Microsoft Band has hidden capabilities

Submitted by John Derry on Tue, 04/05/2016 - 11:10

If you’re familiar with FitBit or dabbled with tracking your calorie intake or exercise with multiple apps and gadgets, you’d naturally be interested in an all-in-one solution.

Microsoft Band 2 is exciting for me because it packs more sensors into a single device and it can be controlled via a nice interface, which is also competitive with the Apple Watch. I chose it over FitBit and Apple because it basically has all the fitness elements without the hype. Oh, and Apple Watch can’t do GPS without being tethered to an iPhone.

I am also attracted to the heart-rate monitoring, the UV and stress sensors. I can keep counting my steps but also enjoy cycle tracking and guided workouts, which is indeed another valuable advantage in having a Microsoft Band 2.

The icing on the cake, I thought, would be the bonus sensors: UV, body temp and galvanic skin response. However, while the UV sensor is a useful reminder about sun exposure, the latter sensors have proved to be a puzzling inclusion.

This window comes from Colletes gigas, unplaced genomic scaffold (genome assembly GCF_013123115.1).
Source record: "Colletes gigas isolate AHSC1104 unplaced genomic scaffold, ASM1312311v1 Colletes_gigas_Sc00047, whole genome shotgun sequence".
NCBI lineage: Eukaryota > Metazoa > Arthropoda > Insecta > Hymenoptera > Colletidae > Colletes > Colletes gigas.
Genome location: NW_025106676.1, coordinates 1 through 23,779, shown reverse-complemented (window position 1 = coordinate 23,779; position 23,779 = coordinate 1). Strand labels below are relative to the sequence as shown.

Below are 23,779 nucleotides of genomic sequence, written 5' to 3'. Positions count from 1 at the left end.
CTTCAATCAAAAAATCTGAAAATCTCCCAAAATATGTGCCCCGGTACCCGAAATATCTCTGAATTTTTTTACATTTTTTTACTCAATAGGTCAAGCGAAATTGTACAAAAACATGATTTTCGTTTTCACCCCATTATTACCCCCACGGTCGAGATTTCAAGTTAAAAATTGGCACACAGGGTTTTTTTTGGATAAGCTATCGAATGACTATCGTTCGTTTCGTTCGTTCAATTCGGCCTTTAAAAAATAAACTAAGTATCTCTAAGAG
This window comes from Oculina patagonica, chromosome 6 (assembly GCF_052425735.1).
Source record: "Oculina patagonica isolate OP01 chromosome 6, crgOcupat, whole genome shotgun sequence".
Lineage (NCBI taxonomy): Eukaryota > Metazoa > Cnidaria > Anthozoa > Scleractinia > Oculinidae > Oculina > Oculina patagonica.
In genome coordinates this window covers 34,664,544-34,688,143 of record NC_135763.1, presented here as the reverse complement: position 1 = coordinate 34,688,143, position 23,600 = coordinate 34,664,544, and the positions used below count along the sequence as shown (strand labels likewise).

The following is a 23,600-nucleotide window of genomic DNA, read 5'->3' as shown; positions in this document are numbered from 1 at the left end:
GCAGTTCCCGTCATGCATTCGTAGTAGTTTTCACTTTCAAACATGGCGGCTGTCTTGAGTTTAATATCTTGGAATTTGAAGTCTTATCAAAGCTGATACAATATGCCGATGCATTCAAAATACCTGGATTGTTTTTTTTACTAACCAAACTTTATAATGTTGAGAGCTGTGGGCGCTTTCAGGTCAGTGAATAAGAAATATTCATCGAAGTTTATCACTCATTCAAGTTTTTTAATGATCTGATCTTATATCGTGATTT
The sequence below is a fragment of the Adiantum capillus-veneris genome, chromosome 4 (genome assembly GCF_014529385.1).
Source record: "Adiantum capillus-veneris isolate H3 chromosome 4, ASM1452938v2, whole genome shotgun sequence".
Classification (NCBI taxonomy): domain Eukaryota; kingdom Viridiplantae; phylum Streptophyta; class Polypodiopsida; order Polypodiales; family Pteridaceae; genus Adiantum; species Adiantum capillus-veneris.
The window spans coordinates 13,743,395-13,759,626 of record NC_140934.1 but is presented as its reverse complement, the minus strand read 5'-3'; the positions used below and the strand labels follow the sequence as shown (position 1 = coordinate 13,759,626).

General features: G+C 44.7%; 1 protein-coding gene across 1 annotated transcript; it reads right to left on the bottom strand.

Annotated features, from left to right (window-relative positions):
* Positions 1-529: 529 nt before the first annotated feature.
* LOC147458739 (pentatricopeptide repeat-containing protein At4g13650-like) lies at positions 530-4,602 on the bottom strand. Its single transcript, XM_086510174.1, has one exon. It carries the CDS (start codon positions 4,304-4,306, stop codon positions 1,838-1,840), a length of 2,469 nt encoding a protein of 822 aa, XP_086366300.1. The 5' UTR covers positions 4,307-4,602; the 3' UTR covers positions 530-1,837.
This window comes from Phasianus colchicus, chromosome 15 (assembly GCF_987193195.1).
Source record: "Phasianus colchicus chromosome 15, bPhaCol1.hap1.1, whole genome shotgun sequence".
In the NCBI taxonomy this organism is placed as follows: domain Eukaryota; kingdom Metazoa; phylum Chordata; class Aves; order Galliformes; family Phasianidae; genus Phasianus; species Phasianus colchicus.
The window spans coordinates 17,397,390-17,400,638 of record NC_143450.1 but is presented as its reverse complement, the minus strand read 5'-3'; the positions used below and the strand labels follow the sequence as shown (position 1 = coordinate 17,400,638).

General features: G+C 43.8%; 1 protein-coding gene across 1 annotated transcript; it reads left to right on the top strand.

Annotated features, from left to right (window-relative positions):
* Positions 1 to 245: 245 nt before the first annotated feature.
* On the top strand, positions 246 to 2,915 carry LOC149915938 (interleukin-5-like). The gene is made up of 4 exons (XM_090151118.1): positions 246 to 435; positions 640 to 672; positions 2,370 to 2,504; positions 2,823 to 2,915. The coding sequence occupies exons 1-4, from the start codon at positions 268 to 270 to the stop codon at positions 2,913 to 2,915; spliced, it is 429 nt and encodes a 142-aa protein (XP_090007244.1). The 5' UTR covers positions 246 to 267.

They could present data on your stress levels and the Band could even be capable of mimicking a lie detecter, as it has two out of the four sensors used to make up a polygraph. But frustratingly, it seems to collect the data but does nothing with it. 

Using a third party app like Band Lab you can see live sensor data on your smartphone. Viewing the raw numbers from the skin resistance and skin temp sensors clearly shows the potential for a stress level metric, however, it’s completely useless without a tile on the device screen or a chart in the app to interpret it.

It’s a great way to frustrate your customers - produce an innovative technology and then make it dormant.

I can only speculate why the capability of Microsoft Band 2 is not being fully developed. I think the design of the hardware and interface is incredibly good. The device also has great specs yet the intelligence of the operating system and Microsoft Health app are not on the same level. My guess is that the software engineering team simply have not kept up with the design team.

Small updates keep bringing new features, many which I think should have been ready prior to launch such as auto-pause, but while they are still working on it, I hope that a major software update can unlock the full potential.

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